Confidence in the working of public sector banks is at a historically low level, said former RBI governor YV Reddy in a speech in Kolhapur on Saturday while outlining a host of reasons behind the perceived crisis in the banking sector. Reddy advised policy makers to offer clarity on the objective of public ownership of banks and lay down a roadmap for these entities.
There are six sources of discomfort that have led to doubts about trust in banks in recent months, according to Reddy. These include:
- Mounting non performing assets due to defaults by the “very rich and very powerful.”
- Inadequate capital to make up for non performing assets
- Proposal to make depositors share the burden of insolvency (via depositor bail-ins)
- Large criminal frauds detected in select banks
- Investigations launched and raids conducted into some CEOs and board members
- Impression that RBI is taking severe actions
Detailing his perspective on the NPA problem, Reddy provided data to show that NPAs are not at historic highs. Gross NPAs in 1996-96 stood at above 15 percent of advances. At present Gross NPAs are at 11.2 percent of total advances.
Bad loans impact depositors when banks don’t have enough money to pay them, that is, when capital is not adequate, Reddy explained.
At present, while private banks have enough capital to meet depositor obligations, public sector banks do not, Reddy said
“...there is inadequate capital with public sector banks to meet the obligations of the banks to the depositors. However, it is not a problem for the safety of deposits because the owner is government.”
In any case, the tax payer has to pay for high NPAs since the Government as the owner of these banks has to bear the burden, Reddy added.
Another factor that had caused discomfort is the proposal to bail-in depositor funds in the case of insolvency of a bank. Reddy suggested that putting the proposal on hold is the right thing to do. “Yet the proposal has itself created a panic, and some withdrawal of deposits took place. To an extent, some permanent damage has been done to the trust in safety of bank deposits,” he added.
Bank Frauds And Investigation
Referring to the spate of investigations into the conduct of bankers, Reddy said the “magnitude of the actions in recent months is unprecedented”.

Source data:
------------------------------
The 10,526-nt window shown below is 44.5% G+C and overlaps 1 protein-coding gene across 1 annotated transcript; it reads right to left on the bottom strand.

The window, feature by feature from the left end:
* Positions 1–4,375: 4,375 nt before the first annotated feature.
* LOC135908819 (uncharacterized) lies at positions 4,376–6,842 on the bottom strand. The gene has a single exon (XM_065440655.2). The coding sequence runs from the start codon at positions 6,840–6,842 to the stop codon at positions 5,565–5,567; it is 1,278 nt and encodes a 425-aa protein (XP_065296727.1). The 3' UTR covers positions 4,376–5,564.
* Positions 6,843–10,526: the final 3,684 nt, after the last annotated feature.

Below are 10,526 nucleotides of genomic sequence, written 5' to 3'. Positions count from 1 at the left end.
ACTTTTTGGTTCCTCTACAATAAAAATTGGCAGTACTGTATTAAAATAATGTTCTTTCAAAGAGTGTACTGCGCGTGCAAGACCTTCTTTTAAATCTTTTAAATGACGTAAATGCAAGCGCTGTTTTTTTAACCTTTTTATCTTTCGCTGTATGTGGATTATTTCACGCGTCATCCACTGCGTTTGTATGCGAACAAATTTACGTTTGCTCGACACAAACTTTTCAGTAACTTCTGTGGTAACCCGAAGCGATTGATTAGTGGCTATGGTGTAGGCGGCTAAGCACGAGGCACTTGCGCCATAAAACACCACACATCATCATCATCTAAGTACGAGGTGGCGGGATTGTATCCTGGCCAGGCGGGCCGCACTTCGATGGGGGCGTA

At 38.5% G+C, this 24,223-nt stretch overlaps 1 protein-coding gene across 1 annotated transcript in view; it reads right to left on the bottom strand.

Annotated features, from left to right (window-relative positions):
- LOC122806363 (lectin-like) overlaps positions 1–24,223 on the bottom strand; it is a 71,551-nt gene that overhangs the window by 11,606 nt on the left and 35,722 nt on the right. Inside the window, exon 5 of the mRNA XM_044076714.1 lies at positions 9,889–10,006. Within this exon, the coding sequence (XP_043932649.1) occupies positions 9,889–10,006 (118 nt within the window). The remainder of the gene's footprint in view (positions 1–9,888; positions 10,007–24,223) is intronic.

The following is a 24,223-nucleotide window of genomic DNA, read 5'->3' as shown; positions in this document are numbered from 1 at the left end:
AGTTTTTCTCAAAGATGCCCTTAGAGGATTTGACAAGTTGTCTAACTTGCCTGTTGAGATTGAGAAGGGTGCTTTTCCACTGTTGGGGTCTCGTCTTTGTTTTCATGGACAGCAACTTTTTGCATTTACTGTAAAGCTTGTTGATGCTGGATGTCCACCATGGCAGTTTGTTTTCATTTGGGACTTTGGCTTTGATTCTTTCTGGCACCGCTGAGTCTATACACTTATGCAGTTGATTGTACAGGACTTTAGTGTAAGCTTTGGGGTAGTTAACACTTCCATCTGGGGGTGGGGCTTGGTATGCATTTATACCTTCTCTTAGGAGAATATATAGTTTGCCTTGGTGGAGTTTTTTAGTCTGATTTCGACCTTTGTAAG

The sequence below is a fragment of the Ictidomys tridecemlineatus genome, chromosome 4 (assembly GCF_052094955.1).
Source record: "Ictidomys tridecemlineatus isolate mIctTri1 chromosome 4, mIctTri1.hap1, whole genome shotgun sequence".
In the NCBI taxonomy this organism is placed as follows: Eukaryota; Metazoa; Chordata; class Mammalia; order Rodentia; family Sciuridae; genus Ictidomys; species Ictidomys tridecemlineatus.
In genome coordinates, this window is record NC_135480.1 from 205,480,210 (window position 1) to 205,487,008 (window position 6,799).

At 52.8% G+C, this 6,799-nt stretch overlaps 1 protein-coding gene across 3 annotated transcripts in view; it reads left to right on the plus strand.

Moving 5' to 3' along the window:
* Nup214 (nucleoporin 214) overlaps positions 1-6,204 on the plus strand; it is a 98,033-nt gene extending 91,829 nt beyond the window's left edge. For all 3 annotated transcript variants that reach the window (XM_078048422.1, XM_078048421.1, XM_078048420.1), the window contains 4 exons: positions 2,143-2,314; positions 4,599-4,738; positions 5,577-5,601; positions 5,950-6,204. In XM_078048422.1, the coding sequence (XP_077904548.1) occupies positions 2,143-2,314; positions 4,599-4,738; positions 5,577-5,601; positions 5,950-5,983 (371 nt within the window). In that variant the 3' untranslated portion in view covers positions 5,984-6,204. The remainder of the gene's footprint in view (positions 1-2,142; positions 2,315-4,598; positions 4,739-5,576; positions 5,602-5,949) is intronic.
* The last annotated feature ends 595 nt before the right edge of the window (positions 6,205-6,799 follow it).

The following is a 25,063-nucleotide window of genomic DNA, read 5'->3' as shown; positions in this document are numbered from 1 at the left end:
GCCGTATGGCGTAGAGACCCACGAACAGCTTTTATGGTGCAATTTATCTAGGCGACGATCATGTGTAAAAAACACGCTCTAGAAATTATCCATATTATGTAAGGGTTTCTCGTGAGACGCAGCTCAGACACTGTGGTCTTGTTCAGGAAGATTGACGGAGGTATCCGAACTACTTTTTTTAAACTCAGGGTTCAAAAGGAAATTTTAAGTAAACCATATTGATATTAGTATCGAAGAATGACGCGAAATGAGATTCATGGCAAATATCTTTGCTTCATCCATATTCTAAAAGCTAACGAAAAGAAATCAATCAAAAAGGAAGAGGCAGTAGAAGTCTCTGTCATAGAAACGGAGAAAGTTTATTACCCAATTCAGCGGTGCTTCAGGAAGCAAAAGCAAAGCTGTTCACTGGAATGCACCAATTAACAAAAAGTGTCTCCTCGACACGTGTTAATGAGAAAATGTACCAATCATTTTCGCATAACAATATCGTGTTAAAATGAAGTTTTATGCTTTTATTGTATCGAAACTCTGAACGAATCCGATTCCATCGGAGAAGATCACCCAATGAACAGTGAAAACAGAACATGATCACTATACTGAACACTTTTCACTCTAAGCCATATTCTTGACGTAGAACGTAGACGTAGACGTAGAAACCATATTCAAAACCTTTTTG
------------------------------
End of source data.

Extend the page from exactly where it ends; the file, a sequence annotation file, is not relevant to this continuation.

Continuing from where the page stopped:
Whether the raids and investigations will end up punishing the “really guilty” and act as a deterrent remains to be seen, he said. “But, what is certain is that there is loss of confidence in the integrity of the banking system.”
Referring to the Rs 14,000 crore fraud at PNB, Reddy said that the government, which is the owner of the bank, stands to lose the most. The owner should be worried about the systems, the conduct of the managers and should also ask what its nominated directors on the board were doing.
Eventually it is the tax payers who will pay for the losses. “The tax payers who have entrusted their money to the government-owned banks should be asking the government to explain why as the custodian of their money it failed to prevent the fraud.”
The RBI, too, cannot escape responsibility. The fraud is of such a magnitude that it affects the credibility of RBI in ensuring the trust of people in banking, Reddy said. “To this extent, it has to review its own regulatory and supervisory practices.”
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The Road Ahead
Reddy advised policy makers to put out a vision statement laying out a roadmap that is “non-disruptive.” Along with taking punitive action, systems should also be fixed to avoid a repeat of past mistakes, said Reddy.
He added that there should be clarity on the future of public sector banks. “The objective for public ownership of banks should be clarified and simplistic comparisons with the private sector banks avoided.” He also batted for strengthening of urban cooperative banks and allowing them to expand.
The effectiveness of RBI should also be enhanced with demonstrable support from the Government, Reddy said.
“Finally, confidence, coherence, consistency and clarity should be maintained in official pronouncement on banking recognising that banks are special and deposits in banks are very special.”